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RhoA activation promotes transformation and loss of thyroid cell differentiation interfering with thyroid transcription factor-1 activity

AuthorsMedina, Diego L.; Rivas, Marcos; Cruz, Patricia; Barroso, Isabel; Regadera, Javier; Santisteban, Pilar CSIC ORCID
Issue DateJan-2002
PublisherEndocrine Society
CitationMolecular Endocrinology 16(1): 33-44 (2002)
AbstractHighly specialized cells, the thyrocytes, express a thyroid-specific set of genes for thyroglobulin (Tg), thyroperoxidase, and the transcription factors TTF-1, TTF-2, and Pax-8. The implication of the small GTPase RhoA in TSH-mediated proliferation of FRTL-5 rat thyroid cells has been previously demonstrated. To further analyze RhoA function in thyroid cell proliferation and differentiation patterns, we combined transient and stable transfection assays to express different mutant RhoA forms in FRTL-5 cells. Constitutively active RhoA (FRTL-5-RhoA QL cells) exhibited a fibroblast-like phenotype with organized actin fibers, whereas cells expressing the RhoA negative dominant phenotype (FRTL-5-RhoA N19 cells) present a rounded morphology and lose normal cytoskeletal architecture. In addition, expression of the constitutively active form of RhoA results in TSH-independent proliferation and anchorage-independent growth and induces tumors when inoculated in nude mice. Interestingly, FRTL-5-RhoA QL cells express less Tg and TTF-1 than wild-type FRTL-5 (FRTL-5- vector) or FRTL-5-RhoA N19, suggesting a loss at the differentiation stage. This effect is mediated, at least in part, by a decrease in TTF-1 activity, since transient or stable expression of RhoA QL results in a reduction in the activity of the wild-type Tg promoter as well as an artificial promoter the activation of which depends exclusively on TTF-1. The similarity between RhoA effects and thyroid transformation by Ras suggests that RhoA may act as a downstream effector of Ras; in fact, the dominant negative RhoA N19 abolished the down- regulatory effect of Ras V12 over the Tg promoter. Taken together, these results show for the first time that active RhoA is able to transform FRTL-5 cells and that this effect is coupled to a loss of thyroid differentiation due to impaired TTF-1 activity.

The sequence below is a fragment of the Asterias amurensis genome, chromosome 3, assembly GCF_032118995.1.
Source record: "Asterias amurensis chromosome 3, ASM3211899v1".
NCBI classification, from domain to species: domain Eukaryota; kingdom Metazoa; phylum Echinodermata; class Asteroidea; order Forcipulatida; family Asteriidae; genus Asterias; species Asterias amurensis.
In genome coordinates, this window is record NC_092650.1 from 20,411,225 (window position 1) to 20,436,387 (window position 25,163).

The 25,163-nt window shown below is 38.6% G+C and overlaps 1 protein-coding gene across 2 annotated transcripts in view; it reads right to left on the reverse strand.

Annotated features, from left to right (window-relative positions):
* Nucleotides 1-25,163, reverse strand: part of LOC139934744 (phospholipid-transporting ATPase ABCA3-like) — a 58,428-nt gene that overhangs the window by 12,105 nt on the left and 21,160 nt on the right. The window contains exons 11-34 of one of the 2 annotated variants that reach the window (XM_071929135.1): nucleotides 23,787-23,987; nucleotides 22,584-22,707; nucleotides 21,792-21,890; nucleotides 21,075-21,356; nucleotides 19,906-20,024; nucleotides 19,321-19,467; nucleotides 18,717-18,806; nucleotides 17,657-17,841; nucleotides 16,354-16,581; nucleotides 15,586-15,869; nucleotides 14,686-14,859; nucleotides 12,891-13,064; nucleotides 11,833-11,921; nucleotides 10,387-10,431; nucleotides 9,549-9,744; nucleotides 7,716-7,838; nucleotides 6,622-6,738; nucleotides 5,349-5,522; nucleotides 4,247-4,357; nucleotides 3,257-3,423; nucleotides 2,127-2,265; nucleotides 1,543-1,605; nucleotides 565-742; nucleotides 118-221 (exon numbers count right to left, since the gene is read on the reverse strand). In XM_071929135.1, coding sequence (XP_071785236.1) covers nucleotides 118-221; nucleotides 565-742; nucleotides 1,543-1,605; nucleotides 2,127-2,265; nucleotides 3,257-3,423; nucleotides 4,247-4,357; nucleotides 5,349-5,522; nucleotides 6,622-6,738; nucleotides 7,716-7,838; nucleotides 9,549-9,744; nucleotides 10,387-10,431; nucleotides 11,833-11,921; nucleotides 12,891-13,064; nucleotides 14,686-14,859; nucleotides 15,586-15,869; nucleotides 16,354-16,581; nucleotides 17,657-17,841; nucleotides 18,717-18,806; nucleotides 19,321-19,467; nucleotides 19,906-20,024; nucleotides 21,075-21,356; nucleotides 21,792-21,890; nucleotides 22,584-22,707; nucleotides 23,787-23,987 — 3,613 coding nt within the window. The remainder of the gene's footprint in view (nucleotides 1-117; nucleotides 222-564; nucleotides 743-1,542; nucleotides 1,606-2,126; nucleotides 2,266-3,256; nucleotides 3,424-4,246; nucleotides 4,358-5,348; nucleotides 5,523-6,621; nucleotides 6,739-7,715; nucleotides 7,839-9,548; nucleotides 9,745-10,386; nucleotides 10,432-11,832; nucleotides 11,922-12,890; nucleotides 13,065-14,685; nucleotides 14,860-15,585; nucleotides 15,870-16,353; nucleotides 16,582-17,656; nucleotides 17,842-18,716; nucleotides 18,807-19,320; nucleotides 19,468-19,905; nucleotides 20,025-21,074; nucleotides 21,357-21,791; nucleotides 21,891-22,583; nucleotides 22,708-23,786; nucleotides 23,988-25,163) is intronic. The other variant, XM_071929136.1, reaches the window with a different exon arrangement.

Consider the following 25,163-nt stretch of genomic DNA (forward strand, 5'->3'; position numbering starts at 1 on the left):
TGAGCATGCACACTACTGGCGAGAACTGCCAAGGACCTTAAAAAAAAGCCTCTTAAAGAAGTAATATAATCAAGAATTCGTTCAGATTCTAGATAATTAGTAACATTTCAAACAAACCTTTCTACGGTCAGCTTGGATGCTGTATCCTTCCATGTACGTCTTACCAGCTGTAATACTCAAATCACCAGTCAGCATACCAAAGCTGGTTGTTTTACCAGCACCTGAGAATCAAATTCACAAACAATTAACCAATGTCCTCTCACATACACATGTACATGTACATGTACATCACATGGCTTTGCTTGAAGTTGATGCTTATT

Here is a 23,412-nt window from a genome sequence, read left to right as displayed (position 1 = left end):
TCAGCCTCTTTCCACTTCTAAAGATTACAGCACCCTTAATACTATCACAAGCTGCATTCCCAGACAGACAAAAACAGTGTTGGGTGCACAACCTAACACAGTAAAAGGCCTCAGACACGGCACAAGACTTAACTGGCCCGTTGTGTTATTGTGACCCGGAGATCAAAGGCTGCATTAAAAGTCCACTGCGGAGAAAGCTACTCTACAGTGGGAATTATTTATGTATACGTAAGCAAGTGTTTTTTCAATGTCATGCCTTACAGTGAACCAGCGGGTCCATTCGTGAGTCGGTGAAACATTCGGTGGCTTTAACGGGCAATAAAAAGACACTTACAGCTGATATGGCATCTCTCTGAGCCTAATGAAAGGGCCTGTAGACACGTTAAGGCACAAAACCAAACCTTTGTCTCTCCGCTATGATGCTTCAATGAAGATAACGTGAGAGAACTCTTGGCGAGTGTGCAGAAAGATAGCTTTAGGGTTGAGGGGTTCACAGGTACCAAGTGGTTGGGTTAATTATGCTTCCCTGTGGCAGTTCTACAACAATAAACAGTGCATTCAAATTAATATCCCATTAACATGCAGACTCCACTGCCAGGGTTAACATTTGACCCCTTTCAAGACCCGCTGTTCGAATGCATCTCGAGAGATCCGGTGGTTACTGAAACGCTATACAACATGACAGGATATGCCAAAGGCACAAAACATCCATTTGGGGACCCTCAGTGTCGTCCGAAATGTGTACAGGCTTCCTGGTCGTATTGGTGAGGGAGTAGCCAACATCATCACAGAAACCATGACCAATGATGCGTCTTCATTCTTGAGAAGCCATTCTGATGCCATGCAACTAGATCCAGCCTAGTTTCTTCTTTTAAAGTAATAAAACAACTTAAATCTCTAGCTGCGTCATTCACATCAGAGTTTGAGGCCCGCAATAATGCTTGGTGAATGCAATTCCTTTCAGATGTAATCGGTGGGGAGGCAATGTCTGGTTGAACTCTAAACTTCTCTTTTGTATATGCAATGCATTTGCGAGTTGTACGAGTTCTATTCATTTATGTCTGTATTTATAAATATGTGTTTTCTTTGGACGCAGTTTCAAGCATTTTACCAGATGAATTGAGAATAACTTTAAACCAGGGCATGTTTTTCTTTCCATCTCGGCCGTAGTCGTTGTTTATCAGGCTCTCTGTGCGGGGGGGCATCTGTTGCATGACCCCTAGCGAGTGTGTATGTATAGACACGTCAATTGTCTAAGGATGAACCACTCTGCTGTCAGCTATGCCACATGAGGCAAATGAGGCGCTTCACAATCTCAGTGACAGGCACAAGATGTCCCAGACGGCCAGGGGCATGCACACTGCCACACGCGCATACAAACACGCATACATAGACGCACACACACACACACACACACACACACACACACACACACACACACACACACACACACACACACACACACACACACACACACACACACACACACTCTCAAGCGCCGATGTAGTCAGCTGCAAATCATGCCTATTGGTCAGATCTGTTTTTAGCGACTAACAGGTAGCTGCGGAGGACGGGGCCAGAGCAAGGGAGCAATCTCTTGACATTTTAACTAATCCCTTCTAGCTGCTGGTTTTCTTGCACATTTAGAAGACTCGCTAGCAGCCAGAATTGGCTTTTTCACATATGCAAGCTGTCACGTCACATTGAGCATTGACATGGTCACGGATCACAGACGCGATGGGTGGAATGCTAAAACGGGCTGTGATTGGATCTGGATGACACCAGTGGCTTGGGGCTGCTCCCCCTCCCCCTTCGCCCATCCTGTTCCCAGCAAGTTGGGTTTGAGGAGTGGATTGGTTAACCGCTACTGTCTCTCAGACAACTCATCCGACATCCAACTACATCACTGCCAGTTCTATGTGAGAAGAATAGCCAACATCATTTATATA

Description12 pages, 8 figures, 1 table.
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